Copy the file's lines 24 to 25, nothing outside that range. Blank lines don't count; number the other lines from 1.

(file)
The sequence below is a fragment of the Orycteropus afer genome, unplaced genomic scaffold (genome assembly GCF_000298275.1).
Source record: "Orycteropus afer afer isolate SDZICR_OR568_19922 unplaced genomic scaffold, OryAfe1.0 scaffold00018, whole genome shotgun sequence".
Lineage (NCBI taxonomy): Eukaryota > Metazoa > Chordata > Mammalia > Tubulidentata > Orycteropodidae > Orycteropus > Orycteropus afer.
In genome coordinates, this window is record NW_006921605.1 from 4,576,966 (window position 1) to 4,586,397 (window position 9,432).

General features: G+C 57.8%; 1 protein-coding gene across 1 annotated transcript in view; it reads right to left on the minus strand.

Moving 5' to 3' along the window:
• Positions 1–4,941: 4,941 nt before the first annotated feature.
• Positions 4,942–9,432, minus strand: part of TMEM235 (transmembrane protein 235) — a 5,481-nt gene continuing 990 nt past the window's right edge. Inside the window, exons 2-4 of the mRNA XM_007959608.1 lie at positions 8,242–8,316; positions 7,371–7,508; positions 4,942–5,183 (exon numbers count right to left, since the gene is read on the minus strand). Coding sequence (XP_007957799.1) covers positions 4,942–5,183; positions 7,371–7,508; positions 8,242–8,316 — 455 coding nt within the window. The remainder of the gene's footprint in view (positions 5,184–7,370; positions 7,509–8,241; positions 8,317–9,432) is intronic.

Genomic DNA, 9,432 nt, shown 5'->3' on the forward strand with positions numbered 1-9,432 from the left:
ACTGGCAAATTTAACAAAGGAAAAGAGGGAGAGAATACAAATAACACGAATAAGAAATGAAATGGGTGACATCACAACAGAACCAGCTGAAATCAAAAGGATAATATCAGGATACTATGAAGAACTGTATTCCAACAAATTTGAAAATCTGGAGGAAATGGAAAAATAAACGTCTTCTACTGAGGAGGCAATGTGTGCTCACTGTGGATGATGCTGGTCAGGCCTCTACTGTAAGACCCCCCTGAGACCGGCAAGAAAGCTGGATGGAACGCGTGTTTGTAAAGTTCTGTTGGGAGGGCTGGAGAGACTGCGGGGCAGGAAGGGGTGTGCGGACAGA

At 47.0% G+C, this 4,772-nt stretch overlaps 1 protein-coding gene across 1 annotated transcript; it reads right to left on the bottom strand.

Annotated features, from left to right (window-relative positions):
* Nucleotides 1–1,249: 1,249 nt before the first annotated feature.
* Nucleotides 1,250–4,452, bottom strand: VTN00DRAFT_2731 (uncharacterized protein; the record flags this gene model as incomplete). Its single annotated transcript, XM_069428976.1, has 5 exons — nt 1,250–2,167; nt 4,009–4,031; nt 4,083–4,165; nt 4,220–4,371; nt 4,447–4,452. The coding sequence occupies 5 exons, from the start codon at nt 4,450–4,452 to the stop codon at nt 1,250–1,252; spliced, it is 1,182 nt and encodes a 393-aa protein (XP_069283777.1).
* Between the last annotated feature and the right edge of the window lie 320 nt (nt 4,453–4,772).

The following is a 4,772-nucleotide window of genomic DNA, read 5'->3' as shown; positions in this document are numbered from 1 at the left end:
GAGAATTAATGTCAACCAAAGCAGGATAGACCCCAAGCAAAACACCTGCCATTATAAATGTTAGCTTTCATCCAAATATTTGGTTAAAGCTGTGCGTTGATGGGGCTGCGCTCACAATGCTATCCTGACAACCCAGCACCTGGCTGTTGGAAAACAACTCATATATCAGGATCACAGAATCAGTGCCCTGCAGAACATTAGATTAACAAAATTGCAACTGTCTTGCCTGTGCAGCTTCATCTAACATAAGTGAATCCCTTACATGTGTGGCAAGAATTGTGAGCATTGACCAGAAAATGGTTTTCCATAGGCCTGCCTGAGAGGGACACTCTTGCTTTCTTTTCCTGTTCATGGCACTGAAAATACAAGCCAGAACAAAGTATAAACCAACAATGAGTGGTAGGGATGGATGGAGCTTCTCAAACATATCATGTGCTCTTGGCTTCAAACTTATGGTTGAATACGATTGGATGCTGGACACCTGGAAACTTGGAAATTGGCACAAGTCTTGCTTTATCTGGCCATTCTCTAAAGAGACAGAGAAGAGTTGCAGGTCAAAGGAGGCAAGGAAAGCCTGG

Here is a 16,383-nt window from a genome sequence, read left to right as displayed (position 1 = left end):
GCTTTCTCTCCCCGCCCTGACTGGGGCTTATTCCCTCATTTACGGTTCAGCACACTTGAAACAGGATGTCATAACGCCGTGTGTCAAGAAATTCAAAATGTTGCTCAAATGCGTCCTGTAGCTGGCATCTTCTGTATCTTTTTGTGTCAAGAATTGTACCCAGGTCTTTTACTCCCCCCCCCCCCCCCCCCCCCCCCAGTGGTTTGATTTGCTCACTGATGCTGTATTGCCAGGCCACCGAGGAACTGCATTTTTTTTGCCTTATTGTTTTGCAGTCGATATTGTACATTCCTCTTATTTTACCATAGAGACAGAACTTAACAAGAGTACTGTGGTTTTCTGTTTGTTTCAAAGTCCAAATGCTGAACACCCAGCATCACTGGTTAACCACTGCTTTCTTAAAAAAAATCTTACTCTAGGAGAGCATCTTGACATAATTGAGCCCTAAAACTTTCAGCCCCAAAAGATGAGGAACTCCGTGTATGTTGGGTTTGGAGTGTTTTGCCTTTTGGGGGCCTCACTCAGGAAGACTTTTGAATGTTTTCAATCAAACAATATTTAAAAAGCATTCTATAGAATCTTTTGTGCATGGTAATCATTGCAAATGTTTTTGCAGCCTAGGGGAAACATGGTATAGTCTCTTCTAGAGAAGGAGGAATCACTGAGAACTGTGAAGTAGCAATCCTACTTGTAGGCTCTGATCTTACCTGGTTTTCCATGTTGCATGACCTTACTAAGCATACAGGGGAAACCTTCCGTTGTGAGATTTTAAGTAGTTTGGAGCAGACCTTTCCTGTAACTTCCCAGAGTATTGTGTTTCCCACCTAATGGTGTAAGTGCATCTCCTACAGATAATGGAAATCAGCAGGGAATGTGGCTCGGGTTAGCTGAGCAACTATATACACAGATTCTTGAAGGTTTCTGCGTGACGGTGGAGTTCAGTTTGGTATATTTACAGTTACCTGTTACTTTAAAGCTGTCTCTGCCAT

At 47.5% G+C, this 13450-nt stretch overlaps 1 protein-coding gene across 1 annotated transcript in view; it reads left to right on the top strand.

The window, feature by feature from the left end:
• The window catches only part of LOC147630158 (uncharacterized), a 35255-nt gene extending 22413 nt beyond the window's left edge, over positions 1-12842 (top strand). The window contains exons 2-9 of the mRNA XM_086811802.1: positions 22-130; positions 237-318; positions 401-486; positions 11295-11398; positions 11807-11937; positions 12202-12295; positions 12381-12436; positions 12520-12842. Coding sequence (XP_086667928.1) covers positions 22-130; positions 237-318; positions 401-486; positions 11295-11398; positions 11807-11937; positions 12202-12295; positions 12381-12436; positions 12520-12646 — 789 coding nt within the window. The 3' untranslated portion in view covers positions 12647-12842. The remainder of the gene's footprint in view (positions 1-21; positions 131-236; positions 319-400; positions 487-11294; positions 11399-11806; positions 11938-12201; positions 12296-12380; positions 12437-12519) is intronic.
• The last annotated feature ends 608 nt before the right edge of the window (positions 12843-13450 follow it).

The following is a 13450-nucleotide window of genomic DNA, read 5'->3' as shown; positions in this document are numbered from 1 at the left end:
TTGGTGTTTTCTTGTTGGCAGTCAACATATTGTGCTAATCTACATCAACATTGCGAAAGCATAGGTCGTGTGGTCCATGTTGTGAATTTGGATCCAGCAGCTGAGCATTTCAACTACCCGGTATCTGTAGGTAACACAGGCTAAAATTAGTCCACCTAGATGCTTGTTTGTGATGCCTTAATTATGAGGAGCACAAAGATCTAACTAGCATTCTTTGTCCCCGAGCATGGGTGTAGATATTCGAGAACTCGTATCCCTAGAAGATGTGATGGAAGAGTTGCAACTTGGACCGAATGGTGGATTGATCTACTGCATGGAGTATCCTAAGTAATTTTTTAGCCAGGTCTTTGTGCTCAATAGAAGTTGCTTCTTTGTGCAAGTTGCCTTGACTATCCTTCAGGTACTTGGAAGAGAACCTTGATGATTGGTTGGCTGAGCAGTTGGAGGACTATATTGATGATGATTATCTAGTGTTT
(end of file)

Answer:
The following is a 13450-nucleotide window of genomic DNA, read 5'->3' as shown; positions in this document are numbered from 1 at the left end:
TTGGTGTTTTCTTGTTGGCAGTCAACATATTGTGCTAATCTACATCAACATTGCGAAAGCATAGGTCGTGTGGTCCATGTTGTGAATTTGGATCCAGCAGCTGAGCATTTCAACTACCCGGTATCTGTAGGTAACACAGGCTAAAATTAGTCCACCTAGATGCTTGTTTGTGATGCCTTAATTATGAGGAGCACAAAGATCTAACTAGCATTCTTTGTCCCCGAGCATGGGTGTAGATATTCGAGAACTCGTATCCCTAGAAGATGTGATGGAAGAGTTGCAACTTGGACCGAATGGTGGATTGATCTACTGCATGGAGTATCCTAAGTAATTTTTTAGCCAGGTCTTTGTGCTCAATAGAAGTTGCTTCTTTGTGCAAGTTGCCTTGACTATCCTTCAGGTACTTGGAAGAGAACCTTGATGATTGGTTGGCTGAGCAGTTGGAGGACTATATTGATGATGATTATCTAGTGTTT